It’s not often that I feel out of my depth in social situations. 15 years of living abroad, coupled with the constant stream of new people I meet through blogging and my natural affinity for making small talk has meant that walking into any room full of strangers and being expected to socialise holds no terror for me. From CEOs to diplomats to students to… well, just about anyone, I can happily chat to all of them and say something intelligent on most topics. But put me in a room of spa journalists (a career that was sadly never mentioned as an option in my high school career counselling!) and, as I discovered last week, I feel woefully under-equipped to join the conversation. You see, detoxing is not something that occurs here at Cooksister HQ and my idea of heavy pampering runs to a pedicure and a wax… So as talk ebbed and flowed between exotic spa resorts and a comparison of their dietary regimes, I smiled, nodded and proceeded to examine my surroundings instead – and what lovely surroundings they were.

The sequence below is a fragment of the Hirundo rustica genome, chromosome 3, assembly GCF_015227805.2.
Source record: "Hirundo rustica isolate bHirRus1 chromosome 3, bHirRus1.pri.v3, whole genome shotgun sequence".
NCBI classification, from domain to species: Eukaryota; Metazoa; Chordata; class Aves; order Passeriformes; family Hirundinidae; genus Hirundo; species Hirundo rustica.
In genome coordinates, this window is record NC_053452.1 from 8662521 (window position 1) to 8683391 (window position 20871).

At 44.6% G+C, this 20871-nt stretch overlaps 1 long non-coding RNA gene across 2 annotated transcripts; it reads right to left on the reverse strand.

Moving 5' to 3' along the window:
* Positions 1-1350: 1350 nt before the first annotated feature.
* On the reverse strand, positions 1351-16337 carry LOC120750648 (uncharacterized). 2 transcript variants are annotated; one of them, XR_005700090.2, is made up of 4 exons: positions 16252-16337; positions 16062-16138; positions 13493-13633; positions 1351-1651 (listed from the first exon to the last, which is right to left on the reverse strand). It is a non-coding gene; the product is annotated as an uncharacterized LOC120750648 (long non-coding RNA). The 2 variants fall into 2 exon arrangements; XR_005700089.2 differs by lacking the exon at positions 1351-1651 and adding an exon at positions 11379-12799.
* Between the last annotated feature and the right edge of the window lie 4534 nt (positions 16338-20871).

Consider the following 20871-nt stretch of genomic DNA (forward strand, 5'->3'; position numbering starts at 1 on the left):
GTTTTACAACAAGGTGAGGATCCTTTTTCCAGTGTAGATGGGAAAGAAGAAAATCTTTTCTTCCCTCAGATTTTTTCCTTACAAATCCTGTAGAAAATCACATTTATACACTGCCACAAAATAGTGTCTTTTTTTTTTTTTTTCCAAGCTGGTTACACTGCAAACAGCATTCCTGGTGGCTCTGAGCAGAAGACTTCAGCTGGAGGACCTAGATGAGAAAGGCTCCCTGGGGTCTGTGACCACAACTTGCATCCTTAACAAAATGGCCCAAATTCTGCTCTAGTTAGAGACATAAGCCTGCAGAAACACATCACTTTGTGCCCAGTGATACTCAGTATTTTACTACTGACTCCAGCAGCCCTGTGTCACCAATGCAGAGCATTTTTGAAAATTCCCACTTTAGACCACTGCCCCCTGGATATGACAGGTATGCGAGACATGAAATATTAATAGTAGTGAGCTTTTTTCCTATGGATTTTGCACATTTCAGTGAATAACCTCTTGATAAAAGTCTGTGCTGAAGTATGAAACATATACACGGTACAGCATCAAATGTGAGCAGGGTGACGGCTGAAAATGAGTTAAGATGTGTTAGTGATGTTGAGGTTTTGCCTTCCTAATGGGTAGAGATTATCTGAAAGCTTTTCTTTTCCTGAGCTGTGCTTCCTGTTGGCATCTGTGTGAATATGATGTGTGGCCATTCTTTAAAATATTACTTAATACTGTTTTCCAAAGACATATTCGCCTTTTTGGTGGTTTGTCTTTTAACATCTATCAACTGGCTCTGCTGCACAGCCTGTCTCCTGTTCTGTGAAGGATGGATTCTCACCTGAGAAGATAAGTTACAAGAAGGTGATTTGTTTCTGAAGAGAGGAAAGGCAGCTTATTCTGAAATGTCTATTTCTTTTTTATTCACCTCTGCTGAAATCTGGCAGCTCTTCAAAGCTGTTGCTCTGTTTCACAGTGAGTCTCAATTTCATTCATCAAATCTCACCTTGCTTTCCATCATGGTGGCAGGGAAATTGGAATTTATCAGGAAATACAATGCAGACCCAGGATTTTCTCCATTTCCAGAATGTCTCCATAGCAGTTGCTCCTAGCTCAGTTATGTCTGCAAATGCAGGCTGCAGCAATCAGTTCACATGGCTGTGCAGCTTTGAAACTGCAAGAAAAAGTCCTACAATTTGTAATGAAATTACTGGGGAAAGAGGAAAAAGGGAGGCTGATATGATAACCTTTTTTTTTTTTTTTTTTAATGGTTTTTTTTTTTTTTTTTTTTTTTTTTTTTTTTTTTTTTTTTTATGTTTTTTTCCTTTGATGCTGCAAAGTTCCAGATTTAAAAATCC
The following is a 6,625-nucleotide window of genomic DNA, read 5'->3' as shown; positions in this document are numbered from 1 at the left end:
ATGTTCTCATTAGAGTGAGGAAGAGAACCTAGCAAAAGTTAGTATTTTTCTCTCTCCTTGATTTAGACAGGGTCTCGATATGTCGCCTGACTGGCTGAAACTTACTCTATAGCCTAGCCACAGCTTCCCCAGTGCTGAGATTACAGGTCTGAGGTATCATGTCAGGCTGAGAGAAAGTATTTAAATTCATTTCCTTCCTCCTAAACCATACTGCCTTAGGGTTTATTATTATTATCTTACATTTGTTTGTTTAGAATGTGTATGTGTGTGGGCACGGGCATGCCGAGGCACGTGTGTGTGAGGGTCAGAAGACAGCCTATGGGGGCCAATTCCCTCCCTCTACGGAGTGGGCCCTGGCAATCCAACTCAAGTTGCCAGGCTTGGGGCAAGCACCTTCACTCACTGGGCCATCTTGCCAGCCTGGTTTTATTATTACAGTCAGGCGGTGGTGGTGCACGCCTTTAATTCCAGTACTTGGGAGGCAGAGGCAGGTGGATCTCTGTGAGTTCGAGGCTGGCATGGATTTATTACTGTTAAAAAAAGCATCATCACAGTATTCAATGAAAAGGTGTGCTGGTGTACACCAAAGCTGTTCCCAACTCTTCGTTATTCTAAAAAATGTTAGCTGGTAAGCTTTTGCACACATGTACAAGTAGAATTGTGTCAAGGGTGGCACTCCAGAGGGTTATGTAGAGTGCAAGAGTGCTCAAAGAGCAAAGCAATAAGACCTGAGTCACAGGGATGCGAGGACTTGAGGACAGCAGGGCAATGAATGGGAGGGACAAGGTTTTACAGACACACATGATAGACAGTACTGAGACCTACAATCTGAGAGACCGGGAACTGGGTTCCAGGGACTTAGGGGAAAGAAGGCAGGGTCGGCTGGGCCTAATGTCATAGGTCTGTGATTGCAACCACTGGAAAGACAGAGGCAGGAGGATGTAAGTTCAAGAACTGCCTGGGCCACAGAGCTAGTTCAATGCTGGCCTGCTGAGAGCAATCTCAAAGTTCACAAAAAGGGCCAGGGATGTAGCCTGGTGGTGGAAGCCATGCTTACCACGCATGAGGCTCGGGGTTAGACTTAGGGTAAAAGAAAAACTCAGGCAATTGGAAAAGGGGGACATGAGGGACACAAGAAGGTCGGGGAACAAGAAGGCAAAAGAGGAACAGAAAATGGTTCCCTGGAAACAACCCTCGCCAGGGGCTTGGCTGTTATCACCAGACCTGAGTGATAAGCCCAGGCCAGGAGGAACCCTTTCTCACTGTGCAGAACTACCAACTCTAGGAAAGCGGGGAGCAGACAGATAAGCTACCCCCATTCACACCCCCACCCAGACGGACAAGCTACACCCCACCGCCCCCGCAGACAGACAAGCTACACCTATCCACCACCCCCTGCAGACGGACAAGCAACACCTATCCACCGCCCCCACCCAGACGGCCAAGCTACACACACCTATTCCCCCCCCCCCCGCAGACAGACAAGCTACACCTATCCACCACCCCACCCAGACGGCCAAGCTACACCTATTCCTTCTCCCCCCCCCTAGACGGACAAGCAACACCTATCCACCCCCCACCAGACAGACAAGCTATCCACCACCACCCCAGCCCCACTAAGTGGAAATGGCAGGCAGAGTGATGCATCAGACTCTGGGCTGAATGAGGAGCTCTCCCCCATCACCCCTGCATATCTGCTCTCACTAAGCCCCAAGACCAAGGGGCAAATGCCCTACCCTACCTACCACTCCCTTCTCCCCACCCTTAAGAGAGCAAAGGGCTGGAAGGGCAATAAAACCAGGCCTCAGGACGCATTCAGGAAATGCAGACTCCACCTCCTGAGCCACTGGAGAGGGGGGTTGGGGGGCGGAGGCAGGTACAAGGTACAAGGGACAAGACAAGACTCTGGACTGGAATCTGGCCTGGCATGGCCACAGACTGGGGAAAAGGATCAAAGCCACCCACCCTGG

The Waterside Inn in Bray is one of the UK’s most respected and iconic restaurants and its founders, the Roux brothers Michel and Albert, have made a lasting impact on British eating habits. In 1967 the opened Le Gavroche in London and in 1972 they acquired a traditional English pub in a quiet Royal Berkshire village, which they transformed into an elegant hotel and restaurant: the Waterside Inn. Only two years later, the restaurant obtained its first Michelin star in 1974’s inaugural Michelin Guide; then a second in 1977; and finally a third in 1985. Although in 1986 they split their businesses with Albert choosing Le Gavroche and Michel remaining at the Waterside Inn, the restaurant has retained its 3 Michelin stars continuously for a full 30 years – the only UK restaurant to do so. It truly is as if one is dining with culinary royalty (and as we sat down to dinner in the private dining room, we were informed that this is the room in which the Queen chooses to hold private dinners – so not only culinary but actual royalty!).